Mr. Neville testified that he had received information from Ms. Turner and Mr. Edwards that Ms. Hough was having problems with the other people in the office, who had a difficult time working with Ms. Hough and did not want her around. Mr. Nevilleindicated that he informed Ms. Hough about the proposed agreement where she would stay away from the office and continue to draw a salary. According to Mr. Neville, Ms. Hough verbally agreed but then changed her mind and refused to sign the agreement. Mr. Neville stated that he told Ms. Hough she either had to sign the agreement or resume her office duties in order to continue to get paid.

For reversal of the Board's decision, the appellant argues that there was no substantial evidence to support the finding that Ms. Hough's decision to quit was for good cause connected with the work. Appellant asserts that Ms. Hough was given the opportunity to continue her employment at an increased salary, and with no job responsibilities. It maintains that her failure to accept such an arrangement, which thereby ended her employment, constituted leaving her job without good cause.

"Good cause" is a cause that would reasonably impel an average able-bodied, qualified worker to give up his or her employment. Garrett v. Director, 58 Ark. App. 7, 944 S.W.2d 865 (1997). It is dependent not only on the good faith of the employee involved, which includes the presence of a genuine desire to work and to be self-supporting, but also on the reaction of the average employee. Id. What constitutes good cause is ordinarily a question of fact for the Board to determine from the particular circumstances of each case. Id.

We hold that there was substantial evidence to support the Board's finding that Ms. Hough's voluntary termination was for good cause connected with the work. Even though Ms. Hough declined to sign the agreement proposed by Mr. Neville, she correctly asserts that this was of no consequence because another owner had not signed it either. Ms. Hough was confronted with a situation where her presence at the office would effectively result in the termination of the business. She testified that, as an owner with afiduciary duty to the business, she decided to stay away from the office. Upon being physically locked out of the office, Ms. Hough decided to stop doing any work on behalf of the company and terminate her income. In consideration of these rather unusual and extreme circumstances, we affirm the finding that an average worker in Ms. Hough's position would have quit her employment.

Benton County Home Health Care also contends that Ms. Hough should have been denied benefits because, after being confronted by Mr. Neville, she failed to take any action toward correcting the problems leading to termination of her employment. In Claflin v. Director, 53 Ark. App. 126, 920 S.W.2d 20 (1996), we stated that an element of "good cause" is whether the employee took appropriate steps to rectify the problem. The appellant in the present case maintains that in order to be eligible for benefits , Ms. Hough was first required to try to resolve the conflict with the other owners.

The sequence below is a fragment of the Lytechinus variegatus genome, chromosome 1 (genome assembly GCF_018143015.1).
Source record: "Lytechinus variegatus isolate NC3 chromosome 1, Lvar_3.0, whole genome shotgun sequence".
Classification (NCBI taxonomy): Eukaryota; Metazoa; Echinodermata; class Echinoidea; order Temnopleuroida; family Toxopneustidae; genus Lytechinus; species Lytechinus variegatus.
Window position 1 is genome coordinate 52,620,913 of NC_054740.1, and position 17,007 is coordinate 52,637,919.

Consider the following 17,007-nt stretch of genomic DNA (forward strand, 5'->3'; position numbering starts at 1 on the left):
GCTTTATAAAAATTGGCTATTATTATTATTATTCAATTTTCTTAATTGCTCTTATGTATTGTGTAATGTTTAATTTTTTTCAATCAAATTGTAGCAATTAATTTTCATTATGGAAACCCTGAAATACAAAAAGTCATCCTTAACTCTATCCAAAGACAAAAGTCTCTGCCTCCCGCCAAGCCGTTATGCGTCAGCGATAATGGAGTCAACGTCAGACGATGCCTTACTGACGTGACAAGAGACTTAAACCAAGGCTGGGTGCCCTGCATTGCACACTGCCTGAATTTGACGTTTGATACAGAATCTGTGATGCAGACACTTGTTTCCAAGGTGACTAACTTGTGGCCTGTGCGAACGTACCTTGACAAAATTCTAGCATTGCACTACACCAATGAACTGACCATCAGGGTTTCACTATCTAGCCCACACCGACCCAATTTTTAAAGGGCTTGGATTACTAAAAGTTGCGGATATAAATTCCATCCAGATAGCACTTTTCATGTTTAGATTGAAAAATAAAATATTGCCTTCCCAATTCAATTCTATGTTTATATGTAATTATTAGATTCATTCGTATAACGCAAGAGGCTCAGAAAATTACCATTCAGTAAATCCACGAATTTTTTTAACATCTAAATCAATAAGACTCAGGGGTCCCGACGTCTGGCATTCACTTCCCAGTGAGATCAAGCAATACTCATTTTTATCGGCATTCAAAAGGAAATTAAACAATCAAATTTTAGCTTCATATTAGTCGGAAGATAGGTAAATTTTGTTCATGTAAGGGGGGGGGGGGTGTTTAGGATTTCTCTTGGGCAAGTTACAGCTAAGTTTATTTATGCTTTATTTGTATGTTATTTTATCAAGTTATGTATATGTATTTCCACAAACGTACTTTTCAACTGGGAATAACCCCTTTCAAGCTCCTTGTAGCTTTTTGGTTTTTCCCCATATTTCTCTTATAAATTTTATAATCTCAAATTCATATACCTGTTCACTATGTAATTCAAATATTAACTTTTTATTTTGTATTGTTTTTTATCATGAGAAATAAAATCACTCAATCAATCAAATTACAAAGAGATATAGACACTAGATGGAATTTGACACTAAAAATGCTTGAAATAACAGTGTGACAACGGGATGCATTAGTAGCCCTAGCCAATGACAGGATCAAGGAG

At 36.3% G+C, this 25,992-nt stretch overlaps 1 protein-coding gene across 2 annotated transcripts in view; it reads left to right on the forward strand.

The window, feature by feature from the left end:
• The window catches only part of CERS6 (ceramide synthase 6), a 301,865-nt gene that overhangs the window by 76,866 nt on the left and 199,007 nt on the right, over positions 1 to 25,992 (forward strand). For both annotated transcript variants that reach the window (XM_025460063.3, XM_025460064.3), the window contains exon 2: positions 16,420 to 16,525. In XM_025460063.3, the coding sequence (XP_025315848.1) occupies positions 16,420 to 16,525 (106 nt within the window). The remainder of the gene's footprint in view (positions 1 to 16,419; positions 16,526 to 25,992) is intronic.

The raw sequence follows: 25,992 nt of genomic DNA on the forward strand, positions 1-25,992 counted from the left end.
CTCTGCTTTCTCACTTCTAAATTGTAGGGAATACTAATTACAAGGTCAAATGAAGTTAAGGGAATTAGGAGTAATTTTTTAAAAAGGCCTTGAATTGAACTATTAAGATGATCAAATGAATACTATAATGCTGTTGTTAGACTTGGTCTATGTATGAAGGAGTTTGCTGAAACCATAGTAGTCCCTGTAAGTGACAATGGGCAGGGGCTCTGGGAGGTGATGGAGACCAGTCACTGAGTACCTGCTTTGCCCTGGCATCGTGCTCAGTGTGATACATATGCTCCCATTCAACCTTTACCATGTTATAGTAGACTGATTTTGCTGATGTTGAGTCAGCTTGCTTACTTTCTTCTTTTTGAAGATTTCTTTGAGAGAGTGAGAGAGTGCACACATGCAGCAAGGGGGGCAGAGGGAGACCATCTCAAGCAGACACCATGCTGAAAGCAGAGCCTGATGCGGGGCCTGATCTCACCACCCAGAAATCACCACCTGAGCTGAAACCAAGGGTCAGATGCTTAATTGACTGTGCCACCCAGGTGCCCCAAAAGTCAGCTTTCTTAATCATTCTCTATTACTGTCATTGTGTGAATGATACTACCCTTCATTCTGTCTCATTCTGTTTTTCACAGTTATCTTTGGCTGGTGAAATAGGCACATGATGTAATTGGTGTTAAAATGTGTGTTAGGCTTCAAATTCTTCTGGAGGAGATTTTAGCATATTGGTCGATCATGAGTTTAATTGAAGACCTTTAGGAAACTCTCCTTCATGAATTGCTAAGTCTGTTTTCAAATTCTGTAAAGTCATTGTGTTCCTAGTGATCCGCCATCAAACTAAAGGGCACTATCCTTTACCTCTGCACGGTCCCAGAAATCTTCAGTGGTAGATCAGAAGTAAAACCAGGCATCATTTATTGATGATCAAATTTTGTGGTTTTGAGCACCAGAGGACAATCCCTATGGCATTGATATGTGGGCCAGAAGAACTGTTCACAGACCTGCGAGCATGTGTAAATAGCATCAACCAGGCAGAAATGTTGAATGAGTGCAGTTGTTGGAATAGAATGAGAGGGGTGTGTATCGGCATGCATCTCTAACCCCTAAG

We disagree with appellant's argument because, as noted in the Board's decision, an employee is not required to engage in an act of futility as a precursor to obtaining unemployment benefits. See Magee v. Director, 75 Ark. App. 115, 55 S.W.3d 321 (2001). The Board found that at least two of the three other owners were allied against her, and this is supported by the fact that two of them signed the agreement which would have prohibited her from visiting the office. Moreover, while owner Patrick Edwards did not sign the agreement, he reported to Mr. Neville that there was a problem so serious that Ms. Hough's presence in the office could not be tolerated by the other employees. In light of these facts, we affirm the Board's finding that "as only a one-fourth owner of this business, she lacked the power to control the situation," and that she was entitled to benefits despite making no further efforts to resolve the problem.

Finally, the appellant urges us to remand this case to the Board because it failed to make adequate and complete findings of fact to support its decision. While we will remand a case where adequate findings were not made by the Board, see Sanders v. Employment Security Dep't, 80 Ark. App. 110, 91 S.W.3d 520 (2002), we conclude that in this case the Board made sufficient findings to support its decision to award benefits.


Gladwin and Baker, JJ., agree.